Council to discuss vacant buildingPublished 8:27pm Monday, December 3, 2012
By NEAL WAGNER / City Editor
The Pelham City Council likely will discuss the status of a proposed commercial development in the former Moore-Handley building off U.S. 31 during its Dec. 17 meeting, council members said during a Dec. 3 work session.
During the work session, which was held before the council’s regular meeting, Mayor Gary Waters said city officials recently had a meeting with project stakeholders, and said he was “very encouraged by the dialogue.”
Pelham’s previous mayor and City Council members said they would like to work with Shelby County and the Shelby County Industrial Development Authority to purchase the vacant 30-acre property from the HHH Acquisition Company and then sell 17 acres to the Summer Classics furniture company.
The previous City Council voted to authorize former Mayor Don Murphy to negotiate the city’s purchase of the former Moore-Handley property, but the city did not finalize the purchase before the end of Murphy’s term last month.
Waters said the city’s plan to purchase the property and sell a portion to Summer Classics “is still viable,” but said the current council is not obligated by the previous council’s actions or discussions.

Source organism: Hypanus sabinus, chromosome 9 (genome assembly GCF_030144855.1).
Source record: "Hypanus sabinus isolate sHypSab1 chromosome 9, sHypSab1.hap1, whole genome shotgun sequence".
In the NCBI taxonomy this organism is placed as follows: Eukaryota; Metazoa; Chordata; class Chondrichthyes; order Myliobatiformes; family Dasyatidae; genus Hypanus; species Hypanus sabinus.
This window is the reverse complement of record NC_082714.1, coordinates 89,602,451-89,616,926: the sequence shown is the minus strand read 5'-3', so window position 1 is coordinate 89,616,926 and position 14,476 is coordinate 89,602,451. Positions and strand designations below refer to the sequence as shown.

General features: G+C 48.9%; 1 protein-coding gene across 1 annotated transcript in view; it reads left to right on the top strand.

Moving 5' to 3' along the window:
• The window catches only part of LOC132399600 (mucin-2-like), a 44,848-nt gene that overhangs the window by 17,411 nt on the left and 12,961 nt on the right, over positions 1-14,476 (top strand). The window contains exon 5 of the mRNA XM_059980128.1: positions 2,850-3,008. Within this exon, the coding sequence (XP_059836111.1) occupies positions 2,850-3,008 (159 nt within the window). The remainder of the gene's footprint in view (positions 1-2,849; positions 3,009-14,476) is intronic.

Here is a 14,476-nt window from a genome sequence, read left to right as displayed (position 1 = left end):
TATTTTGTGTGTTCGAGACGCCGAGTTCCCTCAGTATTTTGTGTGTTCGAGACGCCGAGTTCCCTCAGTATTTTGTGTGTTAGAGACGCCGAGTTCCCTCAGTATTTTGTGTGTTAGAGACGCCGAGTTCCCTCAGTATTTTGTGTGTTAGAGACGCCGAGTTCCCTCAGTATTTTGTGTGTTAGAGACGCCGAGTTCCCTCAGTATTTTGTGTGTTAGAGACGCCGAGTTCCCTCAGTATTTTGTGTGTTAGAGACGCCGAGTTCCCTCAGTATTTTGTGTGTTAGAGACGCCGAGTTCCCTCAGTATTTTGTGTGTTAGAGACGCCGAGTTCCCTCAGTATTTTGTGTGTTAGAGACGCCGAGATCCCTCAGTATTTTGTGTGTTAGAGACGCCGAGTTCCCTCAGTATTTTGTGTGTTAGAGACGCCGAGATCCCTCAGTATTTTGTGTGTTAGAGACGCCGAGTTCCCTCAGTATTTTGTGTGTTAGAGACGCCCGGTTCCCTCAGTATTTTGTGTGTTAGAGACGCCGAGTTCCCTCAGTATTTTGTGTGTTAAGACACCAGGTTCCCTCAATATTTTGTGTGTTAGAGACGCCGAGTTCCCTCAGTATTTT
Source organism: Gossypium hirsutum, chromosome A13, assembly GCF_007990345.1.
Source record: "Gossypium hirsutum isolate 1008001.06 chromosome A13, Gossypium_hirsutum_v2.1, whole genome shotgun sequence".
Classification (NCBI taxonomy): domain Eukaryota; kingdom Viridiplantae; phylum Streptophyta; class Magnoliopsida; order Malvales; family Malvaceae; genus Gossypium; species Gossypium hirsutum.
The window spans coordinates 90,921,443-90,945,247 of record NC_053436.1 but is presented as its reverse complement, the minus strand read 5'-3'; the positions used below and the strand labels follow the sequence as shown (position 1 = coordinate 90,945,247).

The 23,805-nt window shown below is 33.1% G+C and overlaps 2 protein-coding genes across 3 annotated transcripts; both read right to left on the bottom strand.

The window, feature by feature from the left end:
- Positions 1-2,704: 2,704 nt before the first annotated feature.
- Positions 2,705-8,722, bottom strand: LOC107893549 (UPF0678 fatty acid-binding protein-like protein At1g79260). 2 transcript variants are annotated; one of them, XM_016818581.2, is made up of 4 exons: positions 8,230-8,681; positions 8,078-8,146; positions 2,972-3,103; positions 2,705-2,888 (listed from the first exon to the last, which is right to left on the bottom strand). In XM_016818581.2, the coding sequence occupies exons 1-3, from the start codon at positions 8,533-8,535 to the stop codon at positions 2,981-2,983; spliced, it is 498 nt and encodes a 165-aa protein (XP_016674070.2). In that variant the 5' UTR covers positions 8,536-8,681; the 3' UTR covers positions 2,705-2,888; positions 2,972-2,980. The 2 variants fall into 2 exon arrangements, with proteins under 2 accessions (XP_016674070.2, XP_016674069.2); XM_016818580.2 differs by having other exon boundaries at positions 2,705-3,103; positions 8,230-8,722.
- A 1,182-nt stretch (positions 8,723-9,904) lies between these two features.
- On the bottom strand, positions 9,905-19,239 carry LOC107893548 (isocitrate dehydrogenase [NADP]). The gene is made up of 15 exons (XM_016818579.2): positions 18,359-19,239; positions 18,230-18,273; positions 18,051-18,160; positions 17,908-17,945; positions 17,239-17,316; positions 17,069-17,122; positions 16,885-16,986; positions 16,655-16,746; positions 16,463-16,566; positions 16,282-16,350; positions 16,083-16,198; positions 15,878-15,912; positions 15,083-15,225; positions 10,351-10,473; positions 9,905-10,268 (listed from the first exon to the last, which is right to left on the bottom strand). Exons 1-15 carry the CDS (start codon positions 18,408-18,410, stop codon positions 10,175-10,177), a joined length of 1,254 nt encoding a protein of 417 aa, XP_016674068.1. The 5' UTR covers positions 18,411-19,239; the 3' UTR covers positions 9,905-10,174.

Waters also said other entities have inquired about the former Moore-Handley property, including one entity the city was set to meet with on Dec. 4.
“Nothing like this can go quickly. It must go deliberately,” Waters said.
Council President Rick Hayes said he would like the council to discuss the project during its Dec. 17 meeting and submit feedback to Summer Classics.
“I don’t think it would be appropriate to not give Summer Classics some feedback,” Hayes said, noting Summer Classics has been working with the city on the project for more than a year. “They are a business that has invested in Pelham. We owe them something in writing that lets them know where we stand on this.”
Councilman Ron Scott said filling the vacant property will help to “remove a commercial blight.”
“I hope this is the beginning of a revitalization of the 31 corridor,” Scott said.